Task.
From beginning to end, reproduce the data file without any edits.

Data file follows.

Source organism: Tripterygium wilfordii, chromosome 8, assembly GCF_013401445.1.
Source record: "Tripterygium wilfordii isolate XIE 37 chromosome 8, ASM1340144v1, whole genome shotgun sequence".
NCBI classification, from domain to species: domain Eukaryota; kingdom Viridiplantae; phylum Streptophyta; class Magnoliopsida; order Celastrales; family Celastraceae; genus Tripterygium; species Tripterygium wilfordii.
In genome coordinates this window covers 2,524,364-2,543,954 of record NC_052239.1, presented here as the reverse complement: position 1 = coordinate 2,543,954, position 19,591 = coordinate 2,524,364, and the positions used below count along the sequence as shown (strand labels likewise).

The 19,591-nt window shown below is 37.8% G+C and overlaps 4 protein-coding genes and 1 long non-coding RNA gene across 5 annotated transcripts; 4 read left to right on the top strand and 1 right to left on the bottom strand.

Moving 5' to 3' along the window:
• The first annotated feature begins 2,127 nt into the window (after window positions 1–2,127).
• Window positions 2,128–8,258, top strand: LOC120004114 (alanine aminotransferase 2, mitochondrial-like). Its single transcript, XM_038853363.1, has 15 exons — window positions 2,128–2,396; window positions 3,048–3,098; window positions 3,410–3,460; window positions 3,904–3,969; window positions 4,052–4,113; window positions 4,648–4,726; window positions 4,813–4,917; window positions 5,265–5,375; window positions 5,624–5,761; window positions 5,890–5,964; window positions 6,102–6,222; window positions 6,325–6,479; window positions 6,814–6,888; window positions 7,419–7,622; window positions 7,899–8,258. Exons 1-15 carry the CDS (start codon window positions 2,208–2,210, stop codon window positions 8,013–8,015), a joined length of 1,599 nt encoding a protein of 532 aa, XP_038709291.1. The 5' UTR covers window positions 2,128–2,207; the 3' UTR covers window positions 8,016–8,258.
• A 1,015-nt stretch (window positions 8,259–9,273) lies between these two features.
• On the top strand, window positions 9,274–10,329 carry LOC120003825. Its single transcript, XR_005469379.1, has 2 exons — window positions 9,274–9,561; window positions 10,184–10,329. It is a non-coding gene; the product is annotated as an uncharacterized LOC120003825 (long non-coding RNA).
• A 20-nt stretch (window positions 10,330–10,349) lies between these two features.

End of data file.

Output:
Source organism: Tripterygium wilfordii, chromosome 8, assembly GCF_013401445.1.
Source record: "Tripterygium wilfordii isolate XIE 37 chromosome 8, ASM1340144v1, whole genome shotgun sequence".
NCBI classification, from domain to species: domain Eukaryota; kingdom Viridiplantae; phylum Streptophyta; class Magnoliopsida; order Celastrales; family Celastraceae; genus Tripterygium; species Tripterygium wilfordii.
In genome coordinates this window covers 2,524,364-2,543,954 of record NC_052239.1, presented here as the reverse complement: position 1 = coordinate 2,543,954, position 19,591 = coordinate 2,524,364, and the positions used below count along the sequence as shown (strand labels likewise).

The 19,591-nt window shown below is 37.8% G+C and overlaps 4 protein-coding genes and 1 long non-coding RNA gene across 5 annotated transcripts; 4 read left to right on the top strand and 1 right to left on the bottom strand.

Moving 5' to 3' along the window:
• The first annotated feature begins 2,127 nt into the window (after window positions 1–2,127).
• Window positions 2,128–8,258, top strand: LOC120004114 (alanine aminotransferase 2, mitochondrial-like). Its single transcript, XM_038853363.1, has 15 exons — window positions 2,128–2,396; window positions 3,048–3,098; window positions 3,410–3,460; window positions 3,904–3,969; window positions 4,052–4,113; window positions 4,648–4,726; window positions 4,813–4,917; window positions 5,265–5,375; window positions 5,624–5,761; window positions 5,890–5,964; window positions 6,102–6,222; window positions 6,325–6,479; window positions 6,814–6,888; window positions 7,419–7,622; window positions 7,899–8,258. Exons 1-15 carry the CDS (start codon window positions 2,208–2,210, stop codon window positions 8,013–8,015), a joined length of 1,599 nt encoding a protein of 532 aa, XP_038709291.1. The 5' UTR covers window positions 2,128–2,207; the 3' UTR covers window positions 8,016–8,258.
• A 1,015-nt stretch (window positions 8,259–9,273) lies between these two features.
• On the top strand, window positions 9,274–10,329 carry LOC120003825. Its single transcript, XR_005469379.1, has 2 exons — window positions 9,274–9,561; window positions 10,184–10,329. It is a non-coding gene; the product is annotated as an uncharacterized LOC120003825 (long non-coding RNA).
• A 20-nt stretch (window positions 10,330–10,349) lies between these two features.